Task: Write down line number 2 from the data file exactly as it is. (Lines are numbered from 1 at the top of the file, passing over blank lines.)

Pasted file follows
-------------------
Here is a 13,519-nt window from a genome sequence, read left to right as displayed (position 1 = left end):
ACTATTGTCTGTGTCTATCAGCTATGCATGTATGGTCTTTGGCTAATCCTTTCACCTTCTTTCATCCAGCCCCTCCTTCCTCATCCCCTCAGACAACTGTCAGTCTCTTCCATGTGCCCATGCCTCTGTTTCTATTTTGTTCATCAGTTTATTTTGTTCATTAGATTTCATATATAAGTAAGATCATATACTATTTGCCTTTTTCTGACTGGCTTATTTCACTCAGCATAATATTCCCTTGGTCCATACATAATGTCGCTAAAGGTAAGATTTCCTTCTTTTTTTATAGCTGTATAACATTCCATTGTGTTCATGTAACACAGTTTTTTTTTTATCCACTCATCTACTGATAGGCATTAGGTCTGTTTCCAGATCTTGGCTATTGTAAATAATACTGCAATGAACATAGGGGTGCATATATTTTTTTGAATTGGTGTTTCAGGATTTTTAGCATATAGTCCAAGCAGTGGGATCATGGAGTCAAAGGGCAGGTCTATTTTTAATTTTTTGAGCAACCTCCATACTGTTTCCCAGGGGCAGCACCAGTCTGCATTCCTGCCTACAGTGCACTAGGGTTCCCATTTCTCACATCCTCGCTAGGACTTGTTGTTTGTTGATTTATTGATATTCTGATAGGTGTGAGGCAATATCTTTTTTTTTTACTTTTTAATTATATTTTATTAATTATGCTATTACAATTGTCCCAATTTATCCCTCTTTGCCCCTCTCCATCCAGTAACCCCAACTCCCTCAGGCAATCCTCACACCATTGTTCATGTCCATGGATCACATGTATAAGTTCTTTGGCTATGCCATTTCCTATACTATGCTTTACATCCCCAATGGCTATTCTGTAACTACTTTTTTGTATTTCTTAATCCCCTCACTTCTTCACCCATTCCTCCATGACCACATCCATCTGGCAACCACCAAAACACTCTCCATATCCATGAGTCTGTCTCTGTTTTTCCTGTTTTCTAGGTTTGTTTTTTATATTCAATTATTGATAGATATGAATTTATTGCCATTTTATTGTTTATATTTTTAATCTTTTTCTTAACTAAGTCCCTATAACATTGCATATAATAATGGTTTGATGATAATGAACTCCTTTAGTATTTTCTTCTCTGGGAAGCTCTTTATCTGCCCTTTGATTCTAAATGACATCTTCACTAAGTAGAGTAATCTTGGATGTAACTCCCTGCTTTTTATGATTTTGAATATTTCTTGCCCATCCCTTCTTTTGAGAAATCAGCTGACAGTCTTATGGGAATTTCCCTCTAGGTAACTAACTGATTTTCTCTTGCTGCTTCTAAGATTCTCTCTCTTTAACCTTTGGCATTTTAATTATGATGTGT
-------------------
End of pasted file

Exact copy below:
ACTATTGTCTGTGTCTATCAGCTATGCATGTATGGTCTTTGGCTAATCCTTTCACCTTCTTTCATCCAGCCCCTCCTTCCTCATCCCCTCAGACAACTGTCAGTCTCTTCCATGTGCCCATGCCTCTGTTTCTATTTTGTTCATCAGTTTATTTTGTTCATTAGATTTCATATATAAGTAAGATCATATACTATTTGCCTTTTTCTGACTGGCTTATTTCACTCAGCATAATATTCCCTTGGTCCATACATAATGTCGCTAAAGGTAAGATTTCCTTCTTTTTTTATAGCTGTATAACATTCCATTGTGTTCATGTAACACAGTTTTTTTTTTATCCACTCATCTACTGATAGGCATTAGGTCTGTTTCCAGATCTTGGCTATTGTAAATAATACTGCAATGAACATAGGGGTGCATATATTTTTTTGAATTGGTGTTTCAGGATTTTTAGCATATAGTCCAAGCAGTGGGATCATGGAGTCAAAGGGCAGGTCTATTTTTAATTTTTTGAGCAACCTCCATACTGTTTCCCAGGGGCAGCACCAGTCTGCATTCCTGCCTACAGTGCACTAGGGTTCCCATTTCTCACATCCTCGCTAGGACTTGTTGTTTGTTGATTTATTGATATTCTGATAGGTGTGAGGCAATATCTTTTTTTTTTACTTTTTAATTATATTTTATTAATTATGCTATTACAATTGTCCCAATTTATCCCTCTTTGCCCCTCTCCATCCAGTAACCCCAACTCCCTCAGGCAATCCTCACACCATTGTTCATGTCCATGGATCACATGTATAAGTTCTTTGGCTATGCCATTTCCTATACTATGCTTTACATCCCCAATGGCTATTCTGTAACTACTTTTTTGTATTTCTTAATCCCCTCACTTCTTCACCCATTCCTCCATGACCACATCCATCTGGCAACCACCAAAACACTCTCCATATCCATGAGTCTGTCTCTGTTTTTCCTGTTTTCTAGGTTTGTTTTTTATATTCAATTATTGATAGATATGAATTTATTGCCATTTTATTGTTTATATTTTTAATCTTTTTCTTAACTAAGTCCCTATAACATTGCATATAATAATGGTTTGATGATAATGAACTCCTTTAGTATTTTCTTCTCTGGGAAGCTCTTTATCTGCCCTTTGATTCTAAATGACATCTTCACTAAGTAGAGTAATCTTGGATGTAACTCCCTGCTTTTTATGATTTTGAATATTTCTTGCCCATCCCTTCTTTTGAGAAATCAGCTGACAGTCTTATGGGAATTTCCCTCTAGGTAACTAACTGATTTTCTCTTGCTGCTTCTAAGATTCTCTCTCTTTAACCTTTGGCATTTTAATTATGATGTGT